cover image Without Compass

Without Compass

Benjamin Miller. Four Way (UPNE, dist.), $15.95 trade paper (60p) ISBN 978-1-935536-38-3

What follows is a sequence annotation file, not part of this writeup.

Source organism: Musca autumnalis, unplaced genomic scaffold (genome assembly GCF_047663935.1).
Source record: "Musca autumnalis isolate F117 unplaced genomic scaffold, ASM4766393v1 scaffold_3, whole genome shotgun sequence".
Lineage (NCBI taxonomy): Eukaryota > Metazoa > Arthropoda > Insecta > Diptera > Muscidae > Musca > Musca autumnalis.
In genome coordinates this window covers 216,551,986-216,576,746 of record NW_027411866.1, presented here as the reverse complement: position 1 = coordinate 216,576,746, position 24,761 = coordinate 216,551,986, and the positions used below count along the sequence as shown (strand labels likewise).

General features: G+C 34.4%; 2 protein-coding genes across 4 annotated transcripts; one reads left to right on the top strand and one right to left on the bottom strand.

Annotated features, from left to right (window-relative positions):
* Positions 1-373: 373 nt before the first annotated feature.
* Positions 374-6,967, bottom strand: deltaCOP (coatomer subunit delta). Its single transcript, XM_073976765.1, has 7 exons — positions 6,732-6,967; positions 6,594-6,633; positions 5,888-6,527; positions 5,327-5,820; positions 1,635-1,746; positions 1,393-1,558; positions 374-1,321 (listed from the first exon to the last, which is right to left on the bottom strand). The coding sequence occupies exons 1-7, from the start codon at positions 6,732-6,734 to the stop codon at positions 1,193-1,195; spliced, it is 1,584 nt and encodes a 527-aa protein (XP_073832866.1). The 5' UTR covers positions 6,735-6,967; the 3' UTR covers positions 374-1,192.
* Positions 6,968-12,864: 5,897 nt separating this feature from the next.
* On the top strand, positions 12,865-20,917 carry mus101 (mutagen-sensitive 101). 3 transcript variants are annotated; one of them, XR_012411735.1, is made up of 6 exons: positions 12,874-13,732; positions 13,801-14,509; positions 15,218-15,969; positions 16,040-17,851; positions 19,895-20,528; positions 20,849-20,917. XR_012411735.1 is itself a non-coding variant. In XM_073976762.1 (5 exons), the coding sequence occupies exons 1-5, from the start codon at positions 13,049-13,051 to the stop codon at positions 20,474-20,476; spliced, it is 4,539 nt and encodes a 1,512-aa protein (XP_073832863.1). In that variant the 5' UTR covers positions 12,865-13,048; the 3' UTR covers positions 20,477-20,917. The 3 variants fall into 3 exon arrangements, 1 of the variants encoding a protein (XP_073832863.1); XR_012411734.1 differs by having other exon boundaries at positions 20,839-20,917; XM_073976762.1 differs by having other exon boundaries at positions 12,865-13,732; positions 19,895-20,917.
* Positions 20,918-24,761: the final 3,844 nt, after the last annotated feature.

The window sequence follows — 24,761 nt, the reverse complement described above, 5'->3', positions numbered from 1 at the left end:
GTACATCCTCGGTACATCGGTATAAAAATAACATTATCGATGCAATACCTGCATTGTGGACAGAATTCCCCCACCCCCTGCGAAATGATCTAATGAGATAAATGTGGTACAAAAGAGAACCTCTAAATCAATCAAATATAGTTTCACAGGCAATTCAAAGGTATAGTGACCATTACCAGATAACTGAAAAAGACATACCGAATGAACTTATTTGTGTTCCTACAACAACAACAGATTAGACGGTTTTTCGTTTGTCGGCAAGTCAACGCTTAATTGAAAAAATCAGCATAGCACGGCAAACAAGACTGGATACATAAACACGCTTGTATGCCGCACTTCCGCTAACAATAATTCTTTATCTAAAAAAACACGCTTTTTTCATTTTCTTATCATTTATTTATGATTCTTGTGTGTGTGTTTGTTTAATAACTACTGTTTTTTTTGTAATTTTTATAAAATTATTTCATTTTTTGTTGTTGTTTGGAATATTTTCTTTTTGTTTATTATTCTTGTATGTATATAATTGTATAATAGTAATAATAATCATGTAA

Through delicately woven motifs, the poems in Miller's debut collection echo and build off one another cohering in central themes of navigation and orientation (and its inverse, disorientation). Despite being mostly non-sequential, Miller's seven "Desert" poems each close with the line that opens the next poem in the series, a circling that builds a loose narrative momentum between the poems. Similarly, images layer in complexity and dynamic potential; wings, instruments of movement, recur in different contexts: "Like falling kites, the night came in a rush/ To settle just outside the window, garnet eyes/ Outlined by swaying trees. Pewter-slow,/ My throat contracted. Hidden wings unfurled." Later, Miller writes, "Again the sudden slick of fear/ across the shoulder blades, the ozone scrape/ of tooth on tooth, of knowledge on fast wings." The migratory metaphors stand out as well, particularly in relation to longing and desire: "Westward they'd say/ Send your people westward... Were we always this distant// Some days I wake/ And find you haven't followed." By the same token, the speaker makes clear that "it is not with me as it is with bridges." Miller deftly handles his poems' spiritual dimensions to amplify attentiveness to physical and metaphysical journeying, as "who/ can search for what is obvious?" (Apr.)